Book Review: The Sleeping Army by Francesca Simon

Imagine a world where Christianity didn’t take off and the predominant religion in Britain was based on the Norse Gods.  I must admit I’ve always enjoyed these parallel universe type of stories, and Francesca Simon cleverly works in the Norse concepts with UK religious governance.  Freya is in the British Museum one evening, being looked after by her Dad who works there.  By meddling in something she shouldn’t she is whisked off to the home of the Gods, to find she has nine days to solve their problem or be turned into a piece of an ivory chess set – the Sleeping Army. 

This army was supposed to have woken with her, but only three turned up, so they accompany her on her quest.  A modern girl, she’s pretty clueless about self-sufficiency and as squeamish about what she eats as me (ok, maybe a little less than me).  Her companions don’t think much of her either, but she proves she’s got more resources than she thinks she has and does a mean trick of using kindness and consideration to people that have never known it to get through some sticky situations.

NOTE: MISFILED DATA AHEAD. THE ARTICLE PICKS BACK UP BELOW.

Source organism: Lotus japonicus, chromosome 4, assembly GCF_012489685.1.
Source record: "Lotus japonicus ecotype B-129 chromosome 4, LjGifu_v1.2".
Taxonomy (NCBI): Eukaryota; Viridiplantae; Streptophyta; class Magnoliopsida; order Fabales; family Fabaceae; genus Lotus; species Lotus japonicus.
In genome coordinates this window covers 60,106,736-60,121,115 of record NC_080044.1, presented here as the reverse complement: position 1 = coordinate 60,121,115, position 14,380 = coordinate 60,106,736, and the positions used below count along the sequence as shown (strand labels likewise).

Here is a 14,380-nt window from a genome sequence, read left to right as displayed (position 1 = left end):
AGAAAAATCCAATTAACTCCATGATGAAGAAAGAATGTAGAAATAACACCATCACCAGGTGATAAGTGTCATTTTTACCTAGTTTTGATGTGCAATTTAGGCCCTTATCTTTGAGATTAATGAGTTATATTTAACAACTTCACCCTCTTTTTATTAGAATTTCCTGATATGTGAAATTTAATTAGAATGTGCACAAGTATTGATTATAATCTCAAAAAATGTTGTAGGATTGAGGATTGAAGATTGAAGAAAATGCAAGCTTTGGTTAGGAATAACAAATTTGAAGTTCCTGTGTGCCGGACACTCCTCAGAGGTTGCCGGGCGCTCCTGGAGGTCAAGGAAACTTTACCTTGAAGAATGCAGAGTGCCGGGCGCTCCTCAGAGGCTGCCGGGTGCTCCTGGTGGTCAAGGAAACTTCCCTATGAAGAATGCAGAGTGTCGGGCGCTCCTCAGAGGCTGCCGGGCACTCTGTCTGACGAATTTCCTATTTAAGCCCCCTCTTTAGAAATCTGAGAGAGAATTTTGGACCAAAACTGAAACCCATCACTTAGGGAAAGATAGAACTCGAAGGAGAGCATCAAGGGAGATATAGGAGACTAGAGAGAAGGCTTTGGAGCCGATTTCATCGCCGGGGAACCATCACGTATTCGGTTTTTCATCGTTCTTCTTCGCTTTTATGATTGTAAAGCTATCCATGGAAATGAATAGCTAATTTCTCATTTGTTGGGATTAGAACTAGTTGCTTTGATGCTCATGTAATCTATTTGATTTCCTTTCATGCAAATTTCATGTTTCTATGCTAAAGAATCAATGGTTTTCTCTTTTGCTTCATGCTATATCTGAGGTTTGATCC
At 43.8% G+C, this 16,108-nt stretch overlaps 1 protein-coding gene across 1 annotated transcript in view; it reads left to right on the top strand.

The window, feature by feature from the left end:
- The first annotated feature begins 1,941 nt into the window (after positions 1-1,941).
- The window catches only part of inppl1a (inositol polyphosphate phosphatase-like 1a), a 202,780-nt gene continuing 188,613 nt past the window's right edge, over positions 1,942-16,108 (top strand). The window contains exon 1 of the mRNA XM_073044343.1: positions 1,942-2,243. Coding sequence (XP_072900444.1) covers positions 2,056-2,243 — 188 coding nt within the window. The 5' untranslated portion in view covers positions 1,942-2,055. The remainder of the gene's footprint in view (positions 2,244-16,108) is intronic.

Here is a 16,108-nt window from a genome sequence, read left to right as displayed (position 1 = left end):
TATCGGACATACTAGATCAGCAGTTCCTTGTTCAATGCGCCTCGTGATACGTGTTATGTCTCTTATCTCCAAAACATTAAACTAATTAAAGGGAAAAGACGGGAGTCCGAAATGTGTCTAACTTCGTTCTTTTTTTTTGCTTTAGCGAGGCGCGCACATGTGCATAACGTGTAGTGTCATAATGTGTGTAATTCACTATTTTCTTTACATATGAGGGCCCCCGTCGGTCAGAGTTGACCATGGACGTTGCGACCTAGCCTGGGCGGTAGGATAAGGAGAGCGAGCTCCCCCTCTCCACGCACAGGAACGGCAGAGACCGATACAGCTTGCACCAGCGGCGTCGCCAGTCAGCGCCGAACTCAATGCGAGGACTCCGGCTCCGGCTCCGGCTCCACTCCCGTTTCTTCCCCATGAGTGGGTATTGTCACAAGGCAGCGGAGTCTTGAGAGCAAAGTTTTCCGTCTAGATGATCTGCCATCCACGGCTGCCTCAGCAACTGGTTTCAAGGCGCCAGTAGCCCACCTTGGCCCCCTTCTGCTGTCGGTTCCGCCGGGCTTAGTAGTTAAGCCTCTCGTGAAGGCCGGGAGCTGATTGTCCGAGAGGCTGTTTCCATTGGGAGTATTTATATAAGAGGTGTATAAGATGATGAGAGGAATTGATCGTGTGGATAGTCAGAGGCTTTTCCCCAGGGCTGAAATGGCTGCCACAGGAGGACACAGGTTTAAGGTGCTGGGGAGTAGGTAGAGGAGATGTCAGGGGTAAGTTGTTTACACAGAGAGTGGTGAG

I read this in one sitting and I thoroughly enjoyed it, although I didn’t think I was going to when I started it!  It’s a well constructed tale with lovely illustrations (made me feel mine were worthless, but then I told myself to buck up a bit) and delightful imagery.  It’s writing that brings things to life in one’s imagination and I’d love to write like that.

An excellent book for older children and teenagers who like adventure and fantastical beings or legends.

The Sleeping Army – Francesca Simon [this links to the cover I had, but I read the kindle edition]

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